Western leaders are no longer calling the shots
The standout event from the G20 meeting this past weekend in New Delhi was the agreement on a joint statement on Ukraine signed by Western leaders and Russia. The statement avoided direct criticism of Moscow’s role in the war, and was no doubt signed with some reluctance by Western leaders. The wording of the statement may even provide a blueprint for future peace negotiations.
Western leaders agreed to sign the statement because they did not want to alienate India, which was hosting the event. As the West wakes up to the reality of a rapidly changing world, with the Brics alliance adding six new members last month, it is starting to see the need for realpolitik. India has become key to the emerging strategy because, although the country styles itself as the leader of the Global South, it is not firmly in the Russia-China camp.
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These dynamics also explain other developments at the summit. The African Union — a continental grouping encompassing 55 member states that came into being in 1999 — has been added to the G20 in much the same way as the EU represents its member states. The inclusion of the African Union was suggested by Indian Prime Minister Narendra Modi in May.
Finally, there were the calls to increase the size and scope of World Bank lending to developing countries. Ahead of the summit, President Biden called for an expansion of $25bn, with the potential to grow another $100bn if pledges from other countries could be secured. On Saturday, a joint statement was signed that pledged to “mobilise more headroom and concessional finance to boost the World Bank’s capacity to support low and middle-income countries”.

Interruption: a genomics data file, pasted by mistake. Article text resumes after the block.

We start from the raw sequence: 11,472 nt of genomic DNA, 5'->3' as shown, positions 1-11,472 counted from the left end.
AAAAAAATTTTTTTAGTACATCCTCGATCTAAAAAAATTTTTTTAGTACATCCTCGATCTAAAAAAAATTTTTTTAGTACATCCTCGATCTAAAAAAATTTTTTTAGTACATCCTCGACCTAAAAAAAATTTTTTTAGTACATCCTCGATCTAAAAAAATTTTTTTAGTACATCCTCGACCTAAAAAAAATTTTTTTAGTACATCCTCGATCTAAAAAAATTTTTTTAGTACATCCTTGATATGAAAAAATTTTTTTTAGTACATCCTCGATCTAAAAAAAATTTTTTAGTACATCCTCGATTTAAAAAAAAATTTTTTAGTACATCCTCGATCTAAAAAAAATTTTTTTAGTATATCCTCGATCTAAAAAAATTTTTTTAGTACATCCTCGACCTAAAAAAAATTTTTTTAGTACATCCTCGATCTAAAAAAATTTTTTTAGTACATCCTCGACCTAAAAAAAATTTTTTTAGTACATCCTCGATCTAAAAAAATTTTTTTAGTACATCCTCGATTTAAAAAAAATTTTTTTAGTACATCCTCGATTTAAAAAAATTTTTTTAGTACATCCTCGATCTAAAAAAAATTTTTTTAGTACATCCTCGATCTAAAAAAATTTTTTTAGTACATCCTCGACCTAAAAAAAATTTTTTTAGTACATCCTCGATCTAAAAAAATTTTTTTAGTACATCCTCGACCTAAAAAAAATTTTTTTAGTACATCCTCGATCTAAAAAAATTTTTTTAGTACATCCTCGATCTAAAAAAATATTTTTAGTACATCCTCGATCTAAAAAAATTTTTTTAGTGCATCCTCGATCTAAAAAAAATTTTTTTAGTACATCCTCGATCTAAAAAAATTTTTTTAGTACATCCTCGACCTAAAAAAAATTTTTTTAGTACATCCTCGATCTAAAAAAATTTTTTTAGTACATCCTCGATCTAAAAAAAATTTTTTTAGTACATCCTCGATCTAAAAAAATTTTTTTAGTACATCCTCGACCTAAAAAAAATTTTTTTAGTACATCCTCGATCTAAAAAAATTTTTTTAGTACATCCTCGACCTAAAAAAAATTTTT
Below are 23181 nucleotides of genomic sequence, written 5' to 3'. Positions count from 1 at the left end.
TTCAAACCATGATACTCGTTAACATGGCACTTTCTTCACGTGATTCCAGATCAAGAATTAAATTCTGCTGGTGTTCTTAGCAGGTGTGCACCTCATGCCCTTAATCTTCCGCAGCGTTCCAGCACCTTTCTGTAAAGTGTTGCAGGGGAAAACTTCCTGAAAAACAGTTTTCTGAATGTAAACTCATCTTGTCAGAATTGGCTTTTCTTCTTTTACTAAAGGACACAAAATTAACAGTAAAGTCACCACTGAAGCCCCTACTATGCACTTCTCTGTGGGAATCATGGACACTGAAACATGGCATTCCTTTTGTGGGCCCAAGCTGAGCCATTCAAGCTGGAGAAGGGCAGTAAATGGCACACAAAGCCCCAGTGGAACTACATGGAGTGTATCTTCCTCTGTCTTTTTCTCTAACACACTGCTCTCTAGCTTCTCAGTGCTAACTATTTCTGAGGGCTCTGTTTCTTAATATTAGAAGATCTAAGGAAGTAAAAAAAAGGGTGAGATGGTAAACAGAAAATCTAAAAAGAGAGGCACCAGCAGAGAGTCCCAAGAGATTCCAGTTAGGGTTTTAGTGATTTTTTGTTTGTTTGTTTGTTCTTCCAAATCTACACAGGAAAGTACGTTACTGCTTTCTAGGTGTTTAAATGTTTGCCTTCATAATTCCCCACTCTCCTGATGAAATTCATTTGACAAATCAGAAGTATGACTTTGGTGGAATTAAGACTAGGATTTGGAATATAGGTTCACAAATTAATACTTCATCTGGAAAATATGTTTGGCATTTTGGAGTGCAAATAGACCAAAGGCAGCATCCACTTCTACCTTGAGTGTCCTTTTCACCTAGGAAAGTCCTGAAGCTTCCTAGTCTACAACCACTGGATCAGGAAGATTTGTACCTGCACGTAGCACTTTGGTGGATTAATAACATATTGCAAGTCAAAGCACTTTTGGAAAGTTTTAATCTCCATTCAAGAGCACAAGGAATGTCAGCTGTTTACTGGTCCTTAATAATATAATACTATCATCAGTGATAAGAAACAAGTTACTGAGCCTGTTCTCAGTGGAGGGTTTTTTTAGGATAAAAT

Notably the statement also seemed to point in the direction of changed criteria for lending, stating that the World Bank should “undertake comprehensive efforts to evolve their vision, incentive structures, operational approaches and financial capacities”. This may be the beginning of a recognition of a need for pragmatism at the World Bank which, in early August suspended lending to Ghana because its anti-LGBT law goes against the bank’s values.
India is playing its role as a balancing power extremely well. It is keeping one foot in the Western camp and one in the Brics+. Its goal seems to be to maximise the power and extract as much for the Global South as possible and, in that regard, it appears to be succeeding. Western powers really have no choice but to play along: if they don’t, they fear that countries like India, and those in the African Union, will jump ship and go all in on the Brics+ alliance.
Some in the West are convinced that they can peel India away from the Brics+ bloc, with recent reports suggesting that India’s preparatory planning for a potential US-China conflict over Taiwan is a sign that India might join the US in containing China. This is highly unlikely to be the case, as China is now India’s second largest and fastest growing trade partner. While India and China have ongoing border disputes, the country has no serious interest in Taiwan and would be unlikely to risk economic collapse by picking sides.
What we saw play out at this year’s G20 summit is a blueprint for the emerging multipolar world, where countries and regions must jockey for power and influence against one another. In such a world, the Western powers will have to stop assuming that they can dictate terms and even moralise to other countries about what values they should hold. In a world of geopolitical competition, it is only the fittest that survive.